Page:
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Transcontinental Tour

Saskatchewan

Canadian National Railways

On the eve of the Great War, railway services in Canada were nearing the point of saturation. The three transcontinentals had absorbed many small lines but were still expanding; this despite heavy debt, competition for freight and passengers, a poor wheat market, dwindling government monies and fewer immigrants. When war broke out, these issues, as well as the duty to transport soldiers and war products at low rates created a dire situation.

Poster of the Canadian National Railways, 1925, with a colour illustration of a cowboy standing in a field

Source

Canadian National Railways, 1925

Mackenzie and Mann's Canadian Northern Railway (CNoR) was the first to fall. On recommendation of a royal commission, the federal government combined the CNoR with the Canadian Government Railways, a group of lines owned and operated by Canada. The next year, the new company was named Canadian National Railways (CNR).

In 1920, the Grand Trunk Railway's (GTR) money-losing Pacific subsidiary, the Grand Trunk Pacific Railway (GTP), was the next to go and they too, joined the CNR. The Canadian government wanted to combine all these railways to make one transcontinental, government-owned railway. The GTR, mainly operating in Quebec and Ontario, was their only obstacle.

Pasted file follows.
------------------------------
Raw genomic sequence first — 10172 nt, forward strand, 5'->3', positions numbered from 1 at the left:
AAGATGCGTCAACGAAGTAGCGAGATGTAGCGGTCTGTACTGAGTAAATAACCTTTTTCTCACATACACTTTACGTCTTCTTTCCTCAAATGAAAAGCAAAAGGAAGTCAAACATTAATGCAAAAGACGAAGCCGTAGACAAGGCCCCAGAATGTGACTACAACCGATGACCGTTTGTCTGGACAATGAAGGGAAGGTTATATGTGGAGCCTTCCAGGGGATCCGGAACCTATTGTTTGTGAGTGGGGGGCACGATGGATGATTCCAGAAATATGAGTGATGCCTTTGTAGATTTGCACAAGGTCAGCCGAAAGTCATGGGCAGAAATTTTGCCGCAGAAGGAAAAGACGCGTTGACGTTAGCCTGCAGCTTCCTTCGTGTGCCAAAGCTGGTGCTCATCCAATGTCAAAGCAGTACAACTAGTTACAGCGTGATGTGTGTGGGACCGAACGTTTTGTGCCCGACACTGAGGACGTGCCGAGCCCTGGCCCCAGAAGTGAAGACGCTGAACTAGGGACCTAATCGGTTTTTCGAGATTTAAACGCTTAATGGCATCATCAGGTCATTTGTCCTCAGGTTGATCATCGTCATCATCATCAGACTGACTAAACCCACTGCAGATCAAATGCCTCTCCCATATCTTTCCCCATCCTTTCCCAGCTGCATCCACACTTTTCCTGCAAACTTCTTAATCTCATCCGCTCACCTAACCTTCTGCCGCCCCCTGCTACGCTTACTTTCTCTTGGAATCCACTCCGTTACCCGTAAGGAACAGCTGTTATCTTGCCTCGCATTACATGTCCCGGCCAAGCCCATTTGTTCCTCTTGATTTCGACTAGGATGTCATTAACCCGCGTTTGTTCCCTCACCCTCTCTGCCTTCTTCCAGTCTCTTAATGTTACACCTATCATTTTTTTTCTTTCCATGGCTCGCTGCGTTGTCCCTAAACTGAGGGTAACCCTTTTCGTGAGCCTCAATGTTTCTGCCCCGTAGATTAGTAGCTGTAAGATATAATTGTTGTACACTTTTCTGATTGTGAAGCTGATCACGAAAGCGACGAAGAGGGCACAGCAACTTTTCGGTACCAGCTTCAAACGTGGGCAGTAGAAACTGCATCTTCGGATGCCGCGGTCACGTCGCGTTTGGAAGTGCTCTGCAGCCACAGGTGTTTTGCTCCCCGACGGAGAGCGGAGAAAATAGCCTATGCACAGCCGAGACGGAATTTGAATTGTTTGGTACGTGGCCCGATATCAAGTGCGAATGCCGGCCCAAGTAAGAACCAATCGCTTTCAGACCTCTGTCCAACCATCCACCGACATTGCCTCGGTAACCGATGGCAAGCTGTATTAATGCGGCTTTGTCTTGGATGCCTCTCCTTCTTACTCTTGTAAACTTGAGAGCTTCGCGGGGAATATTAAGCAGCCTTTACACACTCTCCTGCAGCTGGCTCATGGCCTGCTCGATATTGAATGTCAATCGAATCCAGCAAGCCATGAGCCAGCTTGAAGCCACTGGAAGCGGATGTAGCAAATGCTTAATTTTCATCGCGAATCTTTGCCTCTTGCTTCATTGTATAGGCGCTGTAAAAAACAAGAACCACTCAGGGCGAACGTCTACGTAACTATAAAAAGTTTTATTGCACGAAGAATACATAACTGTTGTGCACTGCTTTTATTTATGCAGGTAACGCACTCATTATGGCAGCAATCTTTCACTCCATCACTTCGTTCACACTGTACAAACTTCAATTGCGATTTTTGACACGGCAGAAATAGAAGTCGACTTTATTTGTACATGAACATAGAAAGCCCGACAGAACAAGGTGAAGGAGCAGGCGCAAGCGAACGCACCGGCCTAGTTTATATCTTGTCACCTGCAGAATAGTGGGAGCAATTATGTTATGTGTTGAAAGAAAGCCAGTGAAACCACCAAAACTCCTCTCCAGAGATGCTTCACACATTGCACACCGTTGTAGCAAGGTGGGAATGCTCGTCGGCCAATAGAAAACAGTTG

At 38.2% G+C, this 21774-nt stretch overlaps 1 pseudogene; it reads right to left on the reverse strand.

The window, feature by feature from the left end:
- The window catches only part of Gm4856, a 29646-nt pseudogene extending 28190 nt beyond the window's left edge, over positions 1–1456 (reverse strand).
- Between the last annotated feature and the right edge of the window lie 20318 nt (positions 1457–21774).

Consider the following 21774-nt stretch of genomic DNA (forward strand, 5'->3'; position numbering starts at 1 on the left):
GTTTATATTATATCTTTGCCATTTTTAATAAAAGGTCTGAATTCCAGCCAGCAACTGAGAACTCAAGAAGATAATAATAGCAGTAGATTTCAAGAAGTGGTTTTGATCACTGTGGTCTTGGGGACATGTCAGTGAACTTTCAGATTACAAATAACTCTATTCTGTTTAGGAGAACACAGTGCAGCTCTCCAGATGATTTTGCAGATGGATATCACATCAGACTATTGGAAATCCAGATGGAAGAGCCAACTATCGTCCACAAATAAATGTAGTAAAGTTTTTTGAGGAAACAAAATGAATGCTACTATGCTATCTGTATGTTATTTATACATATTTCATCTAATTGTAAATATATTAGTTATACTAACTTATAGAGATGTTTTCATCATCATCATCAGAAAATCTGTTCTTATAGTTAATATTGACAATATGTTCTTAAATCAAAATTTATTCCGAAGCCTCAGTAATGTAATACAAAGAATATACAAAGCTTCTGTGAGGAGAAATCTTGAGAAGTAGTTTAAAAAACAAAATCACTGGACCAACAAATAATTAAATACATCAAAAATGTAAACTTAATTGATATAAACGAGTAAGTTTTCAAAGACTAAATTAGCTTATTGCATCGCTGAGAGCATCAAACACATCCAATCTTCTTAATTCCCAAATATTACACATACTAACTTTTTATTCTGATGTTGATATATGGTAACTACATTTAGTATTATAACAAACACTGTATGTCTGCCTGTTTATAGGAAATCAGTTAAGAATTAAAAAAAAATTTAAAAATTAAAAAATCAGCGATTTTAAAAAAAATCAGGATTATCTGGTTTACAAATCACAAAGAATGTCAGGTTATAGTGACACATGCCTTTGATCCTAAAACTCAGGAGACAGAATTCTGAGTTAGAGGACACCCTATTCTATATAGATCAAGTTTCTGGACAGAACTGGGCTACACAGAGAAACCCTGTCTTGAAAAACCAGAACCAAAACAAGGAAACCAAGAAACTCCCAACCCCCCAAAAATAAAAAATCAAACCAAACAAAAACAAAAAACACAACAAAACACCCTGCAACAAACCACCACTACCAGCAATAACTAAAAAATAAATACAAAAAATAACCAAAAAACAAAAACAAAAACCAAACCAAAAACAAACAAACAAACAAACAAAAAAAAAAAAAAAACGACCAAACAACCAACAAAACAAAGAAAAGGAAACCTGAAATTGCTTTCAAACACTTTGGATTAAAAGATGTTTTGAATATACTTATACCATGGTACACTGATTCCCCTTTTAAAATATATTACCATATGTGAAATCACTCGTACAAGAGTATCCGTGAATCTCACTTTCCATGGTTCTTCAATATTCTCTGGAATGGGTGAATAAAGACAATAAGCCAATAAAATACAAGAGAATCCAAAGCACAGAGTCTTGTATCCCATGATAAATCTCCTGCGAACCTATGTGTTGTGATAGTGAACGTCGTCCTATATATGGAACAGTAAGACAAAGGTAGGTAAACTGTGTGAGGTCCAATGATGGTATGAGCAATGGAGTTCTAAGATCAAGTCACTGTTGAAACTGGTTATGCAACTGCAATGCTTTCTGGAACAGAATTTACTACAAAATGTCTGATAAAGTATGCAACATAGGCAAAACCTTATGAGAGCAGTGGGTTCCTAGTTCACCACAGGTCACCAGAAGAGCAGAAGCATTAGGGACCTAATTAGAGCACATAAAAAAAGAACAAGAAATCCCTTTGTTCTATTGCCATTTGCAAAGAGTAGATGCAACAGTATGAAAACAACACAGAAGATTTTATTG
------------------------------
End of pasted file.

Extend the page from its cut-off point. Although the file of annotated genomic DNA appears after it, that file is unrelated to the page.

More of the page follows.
The government's hard-nosed negotiations to overtake the GTR were successful and in 1923, the GTR joined the CNR. The CNR operated successfully as Canada's largest railway and in 1978, the railway's passenger services combined with Canadian Pacific's to form VIA Rail. The freight services continued under CN, which privatized in 1995.

Canadian Pacific Railway

Brochure of the Canadian Pacific Railway, 1910, reading THE HEART OF THE SASKATCHEWAN VALLEY, with an illustration of a Prairie farm Map from brochure of the Canadian Pacific Railway, 1910, showing land for sale in western Saskatchewan

Source

Canadian Pacific Railway, 1910, cover and map

Brochure of the Canadian Pacific Railway, 1899, advertising fishing and hunting along the CPR route Title page of brochure of the Canadian Pacific Railway, 1899, advertising fishing and hunting along the CPR route

Source

Canadian Pacific Railway, 1899, cover and title page

Canadian Northern Railway

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